Come to the “Darkside.” It’s where you’ll find The Spill Canvas doing their thing (and thriving) on their brand new studio album, Conduit. “Darkside” was the third single released for the group’s latest studio effort, which is, fortunately, mere hours away from release, via Pure Noise Records. It is so nice to have The Spill Canvas back, and with brand new music to boot.
Following some ten-year anniversary tours for their 2005 release, One Fell Swoop, and 2007’s No Really, I’m Fine, lead singer Nick Thomas didn’t quite feel satisfied. It was great to be playing those songs again, but he wanted to record new music since songwriting was what he loved most about being in the band. Conduit is the beginning of a whole new phase in the history of The Spill Canvas; with the quartet now in a different stage of life, and with painful experiences behind them and better days to come.
For a very special installment of Stereo Six, all four members of The Spill Canvas join us to select some of their most influential albums that contributed to the writing and recording of Conduit.
1. Saves the Day – Stay What You Are (2001, Vagrant)
Nick Thomas: “We all love this album so much and it’s had a strong impact on the music we write. For me personally, lead singer Chris Conley became a huge influence on my lyrics and still is to this day, which I find evident on Conduit.”
2. Death Cab For Cutie – Transaltanticism (2003, Barsuk)
Evan Pharmakis: “Transatlantacism is an album that brings out sorrow and heartbreak in the most beautiful way. Any band in the alternative genre is sure to have played this album thin, and there’s so much to learn from this incredibly talented group of gentlemen. Lyrically and structurally, this album has had a deep and lasting effect on us. Both as people, and as musicians.”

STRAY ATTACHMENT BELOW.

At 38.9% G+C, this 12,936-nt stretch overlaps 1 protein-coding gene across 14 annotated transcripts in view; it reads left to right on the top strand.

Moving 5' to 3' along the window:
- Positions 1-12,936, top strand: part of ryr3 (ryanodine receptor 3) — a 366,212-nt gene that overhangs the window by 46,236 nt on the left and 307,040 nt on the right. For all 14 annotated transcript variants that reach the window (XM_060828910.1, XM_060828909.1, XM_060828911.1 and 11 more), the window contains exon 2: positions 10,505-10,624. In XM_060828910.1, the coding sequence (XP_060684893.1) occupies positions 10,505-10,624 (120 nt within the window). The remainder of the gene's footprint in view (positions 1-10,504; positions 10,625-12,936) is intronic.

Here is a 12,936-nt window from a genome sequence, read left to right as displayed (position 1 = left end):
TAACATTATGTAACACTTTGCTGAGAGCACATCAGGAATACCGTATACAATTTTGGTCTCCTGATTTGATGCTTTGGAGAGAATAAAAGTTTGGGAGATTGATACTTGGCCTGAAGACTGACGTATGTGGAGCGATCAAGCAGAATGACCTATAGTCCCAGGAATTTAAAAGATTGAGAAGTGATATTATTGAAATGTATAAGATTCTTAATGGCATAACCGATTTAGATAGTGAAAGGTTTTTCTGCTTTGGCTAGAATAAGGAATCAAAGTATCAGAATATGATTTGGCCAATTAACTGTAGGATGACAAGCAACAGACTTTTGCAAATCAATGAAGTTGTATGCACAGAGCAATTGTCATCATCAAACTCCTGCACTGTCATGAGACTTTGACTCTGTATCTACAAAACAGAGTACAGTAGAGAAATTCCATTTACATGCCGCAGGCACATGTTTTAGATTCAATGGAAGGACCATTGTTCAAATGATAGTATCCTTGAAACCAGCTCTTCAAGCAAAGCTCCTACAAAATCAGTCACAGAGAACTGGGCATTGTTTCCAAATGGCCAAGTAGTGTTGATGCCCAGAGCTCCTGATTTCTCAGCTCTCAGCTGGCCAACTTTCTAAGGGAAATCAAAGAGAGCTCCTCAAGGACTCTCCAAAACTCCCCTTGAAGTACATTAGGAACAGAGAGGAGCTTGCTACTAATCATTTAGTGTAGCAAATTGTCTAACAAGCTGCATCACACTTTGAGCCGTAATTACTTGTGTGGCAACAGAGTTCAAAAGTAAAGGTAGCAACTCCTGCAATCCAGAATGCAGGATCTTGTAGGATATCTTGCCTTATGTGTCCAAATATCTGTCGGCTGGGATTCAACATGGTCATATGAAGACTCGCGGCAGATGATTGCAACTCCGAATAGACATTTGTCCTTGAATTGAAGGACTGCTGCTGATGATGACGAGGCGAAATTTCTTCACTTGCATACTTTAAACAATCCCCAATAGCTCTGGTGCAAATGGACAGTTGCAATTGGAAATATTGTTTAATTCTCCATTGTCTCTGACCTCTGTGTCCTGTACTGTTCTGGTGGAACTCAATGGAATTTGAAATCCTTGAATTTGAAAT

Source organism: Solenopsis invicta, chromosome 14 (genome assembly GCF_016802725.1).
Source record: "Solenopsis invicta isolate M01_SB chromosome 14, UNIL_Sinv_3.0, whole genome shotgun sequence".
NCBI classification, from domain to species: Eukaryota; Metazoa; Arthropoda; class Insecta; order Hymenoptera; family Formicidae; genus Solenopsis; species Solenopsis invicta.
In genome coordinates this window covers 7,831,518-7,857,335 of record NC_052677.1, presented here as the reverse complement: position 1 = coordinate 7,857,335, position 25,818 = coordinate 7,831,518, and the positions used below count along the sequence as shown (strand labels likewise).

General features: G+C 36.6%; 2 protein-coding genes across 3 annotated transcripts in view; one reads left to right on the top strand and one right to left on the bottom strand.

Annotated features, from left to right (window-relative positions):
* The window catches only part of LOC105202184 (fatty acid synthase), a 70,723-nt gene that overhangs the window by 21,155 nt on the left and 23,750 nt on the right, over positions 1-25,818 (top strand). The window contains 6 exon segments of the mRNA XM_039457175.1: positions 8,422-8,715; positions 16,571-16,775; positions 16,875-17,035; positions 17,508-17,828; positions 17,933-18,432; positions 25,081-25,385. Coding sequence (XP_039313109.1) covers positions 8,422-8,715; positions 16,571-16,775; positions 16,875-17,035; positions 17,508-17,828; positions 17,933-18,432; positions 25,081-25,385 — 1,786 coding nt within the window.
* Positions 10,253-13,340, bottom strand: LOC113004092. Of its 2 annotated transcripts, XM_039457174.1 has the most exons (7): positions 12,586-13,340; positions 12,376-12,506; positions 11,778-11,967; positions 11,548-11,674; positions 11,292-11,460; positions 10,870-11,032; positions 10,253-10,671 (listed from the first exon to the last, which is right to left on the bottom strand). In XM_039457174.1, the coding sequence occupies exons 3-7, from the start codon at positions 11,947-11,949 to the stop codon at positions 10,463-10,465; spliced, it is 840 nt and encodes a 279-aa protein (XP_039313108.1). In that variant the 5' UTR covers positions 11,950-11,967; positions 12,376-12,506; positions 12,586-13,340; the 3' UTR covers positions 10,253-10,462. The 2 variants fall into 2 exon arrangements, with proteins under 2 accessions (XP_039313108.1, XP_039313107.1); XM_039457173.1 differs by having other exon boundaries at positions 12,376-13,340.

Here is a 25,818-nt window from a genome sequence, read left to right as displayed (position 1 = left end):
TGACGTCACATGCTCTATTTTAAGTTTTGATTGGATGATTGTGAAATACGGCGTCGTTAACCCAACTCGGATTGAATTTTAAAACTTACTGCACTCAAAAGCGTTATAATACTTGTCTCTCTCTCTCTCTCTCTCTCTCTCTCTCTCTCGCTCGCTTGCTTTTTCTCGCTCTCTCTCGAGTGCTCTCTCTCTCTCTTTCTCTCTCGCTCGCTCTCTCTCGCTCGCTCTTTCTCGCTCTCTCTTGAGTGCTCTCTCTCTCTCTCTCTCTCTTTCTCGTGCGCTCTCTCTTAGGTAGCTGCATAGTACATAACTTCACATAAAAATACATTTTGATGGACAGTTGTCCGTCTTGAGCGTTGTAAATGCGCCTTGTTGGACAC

3. Coheed & Cambria – The Afterman: Ascension (2012, Hundred Handed)
Nick Thomas: “I’ve been heavily influenced by Coheed since their first album. From the incredible technical abilities to Claudio Sanchez’s amazing vocal stylings, they’ve embedded themselves as a part of my musical expression lexicon. This album in particular made such a huge impression on my writing. Aside from the masterfully crafted songs, my favorite part on this one is the return of their original drummer Josh Eppard.”
4. Jimmy Eat World – Clarity (1999, Capitol Records)
Landon Heil: “This was an extremely influential album for us growing up. This album came out at a time when we were just becoming musicians and there are so many elements which found their way into our songwriting DNA. So it’s no surprise that on Conduit, many of those components can be heard. An album that even 21 years later, is still influencing our current writing style.”
5. Incubus – Morningview (2001, Epic Records)
Bryce Job: “I remember driving the yellow Jeep through the mountains of Pennsylvania listening to this album front to back when we were living in the studio. Also many late nights in the drum room where I slept during the recording watching the Morning View sessions and using that inspiration to channel more of the hi-hat based drum grooves in my own drum parts on Conduit.”
6. Curveball: Jon Bellion – The Definition (2014, Capitol Records)
Nick Thomas: “I love all genres of music; from hip-hop to metal to pop and everything in between. That said, this album by Jon Bellion is one of my absolute favourites in the pop genre. He’s such a talented, innovative artist that is hard not to be inspired by-no matter what style of music he creates. The sheer passion for remaining true to whatever comes out is something we all strived for while making our new album.”